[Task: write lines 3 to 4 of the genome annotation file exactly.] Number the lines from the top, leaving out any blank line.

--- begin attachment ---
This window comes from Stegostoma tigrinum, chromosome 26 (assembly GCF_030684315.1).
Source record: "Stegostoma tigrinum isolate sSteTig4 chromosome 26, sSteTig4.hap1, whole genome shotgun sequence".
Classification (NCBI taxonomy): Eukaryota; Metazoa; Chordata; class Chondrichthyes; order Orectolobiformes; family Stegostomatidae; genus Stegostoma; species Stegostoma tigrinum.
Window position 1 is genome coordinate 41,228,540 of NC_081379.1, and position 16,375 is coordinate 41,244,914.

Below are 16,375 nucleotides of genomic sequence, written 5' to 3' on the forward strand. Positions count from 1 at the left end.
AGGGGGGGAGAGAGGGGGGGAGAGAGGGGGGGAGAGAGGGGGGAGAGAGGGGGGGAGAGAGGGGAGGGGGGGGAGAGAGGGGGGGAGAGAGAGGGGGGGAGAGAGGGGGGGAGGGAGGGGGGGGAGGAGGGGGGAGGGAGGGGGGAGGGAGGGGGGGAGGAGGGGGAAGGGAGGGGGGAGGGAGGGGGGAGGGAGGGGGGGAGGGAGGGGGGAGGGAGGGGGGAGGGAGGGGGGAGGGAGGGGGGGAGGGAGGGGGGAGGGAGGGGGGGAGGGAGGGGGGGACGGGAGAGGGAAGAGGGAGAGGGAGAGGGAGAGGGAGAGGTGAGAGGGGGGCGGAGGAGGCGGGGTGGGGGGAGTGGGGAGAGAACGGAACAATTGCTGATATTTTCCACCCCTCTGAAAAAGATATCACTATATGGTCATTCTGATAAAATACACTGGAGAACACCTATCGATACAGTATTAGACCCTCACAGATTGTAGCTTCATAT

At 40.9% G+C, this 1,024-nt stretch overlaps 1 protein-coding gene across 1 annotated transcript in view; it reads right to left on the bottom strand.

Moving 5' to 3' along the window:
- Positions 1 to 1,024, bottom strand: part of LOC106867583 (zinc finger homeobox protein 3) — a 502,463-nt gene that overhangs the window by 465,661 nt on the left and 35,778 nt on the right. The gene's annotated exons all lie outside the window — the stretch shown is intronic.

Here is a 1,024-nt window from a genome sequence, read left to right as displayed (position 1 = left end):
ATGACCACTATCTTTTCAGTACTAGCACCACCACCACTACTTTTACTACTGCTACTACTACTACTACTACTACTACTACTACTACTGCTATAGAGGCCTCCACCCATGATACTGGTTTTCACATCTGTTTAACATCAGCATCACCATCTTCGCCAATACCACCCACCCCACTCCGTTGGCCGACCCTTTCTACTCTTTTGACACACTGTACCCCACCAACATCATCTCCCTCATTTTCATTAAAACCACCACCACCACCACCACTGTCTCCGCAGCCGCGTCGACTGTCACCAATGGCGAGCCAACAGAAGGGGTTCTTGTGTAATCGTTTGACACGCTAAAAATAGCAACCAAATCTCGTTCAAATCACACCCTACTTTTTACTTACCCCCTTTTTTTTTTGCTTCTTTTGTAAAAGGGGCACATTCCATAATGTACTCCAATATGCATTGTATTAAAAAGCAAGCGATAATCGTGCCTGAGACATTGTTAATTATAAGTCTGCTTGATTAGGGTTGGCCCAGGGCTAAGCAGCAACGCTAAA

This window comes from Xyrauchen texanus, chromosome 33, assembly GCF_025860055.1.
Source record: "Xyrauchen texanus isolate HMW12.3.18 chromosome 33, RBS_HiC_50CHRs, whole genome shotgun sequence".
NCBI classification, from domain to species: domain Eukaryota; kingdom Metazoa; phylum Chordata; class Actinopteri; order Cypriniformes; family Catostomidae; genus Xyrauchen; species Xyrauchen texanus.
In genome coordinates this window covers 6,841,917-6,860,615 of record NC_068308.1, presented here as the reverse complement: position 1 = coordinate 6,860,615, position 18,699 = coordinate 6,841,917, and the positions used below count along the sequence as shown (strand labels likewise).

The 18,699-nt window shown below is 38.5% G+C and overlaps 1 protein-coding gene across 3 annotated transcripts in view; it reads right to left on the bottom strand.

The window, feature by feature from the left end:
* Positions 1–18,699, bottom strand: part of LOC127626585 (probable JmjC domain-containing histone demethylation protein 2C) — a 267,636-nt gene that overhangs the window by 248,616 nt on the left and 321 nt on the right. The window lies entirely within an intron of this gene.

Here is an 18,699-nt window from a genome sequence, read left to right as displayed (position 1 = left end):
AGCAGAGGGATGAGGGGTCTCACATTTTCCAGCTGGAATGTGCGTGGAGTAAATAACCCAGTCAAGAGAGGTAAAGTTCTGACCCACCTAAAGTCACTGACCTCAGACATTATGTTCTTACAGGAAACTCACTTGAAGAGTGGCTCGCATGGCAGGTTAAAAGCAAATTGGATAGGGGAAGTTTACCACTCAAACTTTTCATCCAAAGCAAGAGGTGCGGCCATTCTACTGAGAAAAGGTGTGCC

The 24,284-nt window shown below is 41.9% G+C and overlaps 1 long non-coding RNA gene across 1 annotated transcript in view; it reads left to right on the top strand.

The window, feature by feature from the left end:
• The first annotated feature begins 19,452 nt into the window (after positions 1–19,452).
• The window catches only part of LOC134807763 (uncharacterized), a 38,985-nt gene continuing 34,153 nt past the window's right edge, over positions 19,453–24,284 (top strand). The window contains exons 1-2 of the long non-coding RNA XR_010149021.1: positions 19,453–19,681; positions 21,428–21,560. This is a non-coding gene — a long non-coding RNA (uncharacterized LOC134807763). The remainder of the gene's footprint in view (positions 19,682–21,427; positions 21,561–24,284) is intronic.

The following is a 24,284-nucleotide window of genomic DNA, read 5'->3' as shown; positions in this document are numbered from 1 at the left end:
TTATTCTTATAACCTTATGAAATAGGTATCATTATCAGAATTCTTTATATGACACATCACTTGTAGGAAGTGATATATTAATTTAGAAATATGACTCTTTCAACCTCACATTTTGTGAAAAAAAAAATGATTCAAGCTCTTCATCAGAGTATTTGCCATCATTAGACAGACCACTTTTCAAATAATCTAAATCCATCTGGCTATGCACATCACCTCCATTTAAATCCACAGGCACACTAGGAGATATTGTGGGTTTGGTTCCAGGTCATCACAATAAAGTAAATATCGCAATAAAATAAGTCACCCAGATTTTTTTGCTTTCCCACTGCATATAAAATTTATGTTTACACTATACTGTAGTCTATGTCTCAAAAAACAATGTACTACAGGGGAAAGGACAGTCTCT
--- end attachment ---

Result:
Classification (NCBI taxonomy): Eukaryota; Metazoa; Chordata; class Chondrichthyes; order Orectolobiformes; family Stegostomatidae; genus Stegostoma; species Stegostoma tigrinum.
Window position 1 is genome coordinate 41,228,540 of NC_081379.1, and position 16,375 is coordinate 41,244,914.